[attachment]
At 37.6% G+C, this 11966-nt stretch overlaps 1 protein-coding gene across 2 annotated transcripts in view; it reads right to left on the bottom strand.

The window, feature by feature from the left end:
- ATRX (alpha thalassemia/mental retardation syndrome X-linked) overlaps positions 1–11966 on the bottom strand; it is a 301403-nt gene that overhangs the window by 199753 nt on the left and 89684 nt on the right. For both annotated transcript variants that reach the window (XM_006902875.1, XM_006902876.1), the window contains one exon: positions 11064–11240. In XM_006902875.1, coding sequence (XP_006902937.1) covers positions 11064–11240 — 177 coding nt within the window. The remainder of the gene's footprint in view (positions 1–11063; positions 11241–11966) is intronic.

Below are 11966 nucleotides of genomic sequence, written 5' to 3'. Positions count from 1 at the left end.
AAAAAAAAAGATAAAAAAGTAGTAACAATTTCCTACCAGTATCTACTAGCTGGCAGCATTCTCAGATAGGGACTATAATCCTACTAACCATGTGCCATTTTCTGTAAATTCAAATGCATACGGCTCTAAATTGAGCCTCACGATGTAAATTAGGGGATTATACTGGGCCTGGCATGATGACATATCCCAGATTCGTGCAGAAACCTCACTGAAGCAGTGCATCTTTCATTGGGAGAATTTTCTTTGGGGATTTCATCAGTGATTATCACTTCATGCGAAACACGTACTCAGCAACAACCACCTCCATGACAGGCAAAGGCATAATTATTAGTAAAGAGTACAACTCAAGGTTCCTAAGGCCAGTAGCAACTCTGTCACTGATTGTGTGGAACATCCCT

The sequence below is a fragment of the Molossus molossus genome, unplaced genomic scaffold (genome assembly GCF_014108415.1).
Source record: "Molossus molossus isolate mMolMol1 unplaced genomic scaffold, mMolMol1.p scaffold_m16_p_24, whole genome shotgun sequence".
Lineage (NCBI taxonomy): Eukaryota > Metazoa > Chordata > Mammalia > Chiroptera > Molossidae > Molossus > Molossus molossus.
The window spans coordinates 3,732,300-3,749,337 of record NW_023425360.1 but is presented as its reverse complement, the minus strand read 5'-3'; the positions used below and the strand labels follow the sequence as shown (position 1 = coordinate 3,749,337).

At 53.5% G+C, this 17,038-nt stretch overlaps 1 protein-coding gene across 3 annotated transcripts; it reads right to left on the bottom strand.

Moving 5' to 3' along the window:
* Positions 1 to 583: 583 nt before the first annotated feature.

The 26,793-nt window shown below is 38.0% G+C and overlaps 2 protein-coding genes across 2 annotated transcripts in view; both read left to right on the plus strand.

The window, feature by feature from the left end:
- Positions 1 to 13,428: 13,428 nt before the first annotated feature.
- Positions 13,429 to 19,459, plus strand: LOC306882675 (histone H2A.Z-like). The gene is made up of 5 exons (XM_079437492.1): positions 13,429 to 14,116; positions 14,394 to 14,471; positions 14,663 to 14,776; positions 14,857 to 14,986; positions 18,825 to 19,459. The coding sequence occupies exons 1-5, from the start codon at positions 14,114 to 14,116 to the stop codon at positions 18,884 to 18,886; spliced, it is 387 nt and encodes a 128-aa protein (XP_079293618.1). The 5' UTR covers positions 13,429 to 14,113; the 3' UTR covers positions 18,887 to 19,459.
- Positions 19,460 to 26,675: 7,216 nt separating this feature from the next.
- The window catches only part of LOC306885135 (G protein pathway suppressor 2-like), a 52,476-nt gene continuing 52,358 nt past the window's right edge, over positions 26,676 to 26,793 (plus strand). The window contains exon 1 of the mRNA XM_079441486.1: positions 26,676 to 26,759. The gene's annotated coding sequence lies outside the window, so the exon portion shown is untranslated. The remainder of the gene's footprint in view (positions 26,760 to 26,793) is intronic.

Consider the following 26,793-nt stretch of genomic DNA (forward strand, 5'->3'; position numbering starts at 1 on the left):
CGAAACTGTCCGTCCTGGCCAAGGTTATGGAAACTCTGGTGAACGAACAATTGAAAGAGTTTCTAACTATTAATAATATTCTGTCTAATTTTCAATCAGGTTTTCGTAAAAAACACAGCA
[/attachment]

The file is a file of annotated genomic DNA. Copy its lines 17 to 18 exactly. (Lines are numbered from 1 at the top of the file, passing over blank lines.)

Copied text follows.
- Positions 19,460 to 26,675: 7,216 nt separating this feature from the next.
- The window catches only part of LOC306885135 (G protein pathway suppressor 2-like), a 52,476-nt gene continuing 52,358 nt past the window's right edge, over positions 26,676 to 26,793 (plus strand). The window contains exon 1 of the mRNA XM_079441486.1: positions 26,676 to 26,759. The gene's annotated coding sequence lies outside the window, so the exon portion shown is untranslated. The remainder of the gene's footprint in view (positions 26,760 to 26,793) is intronic.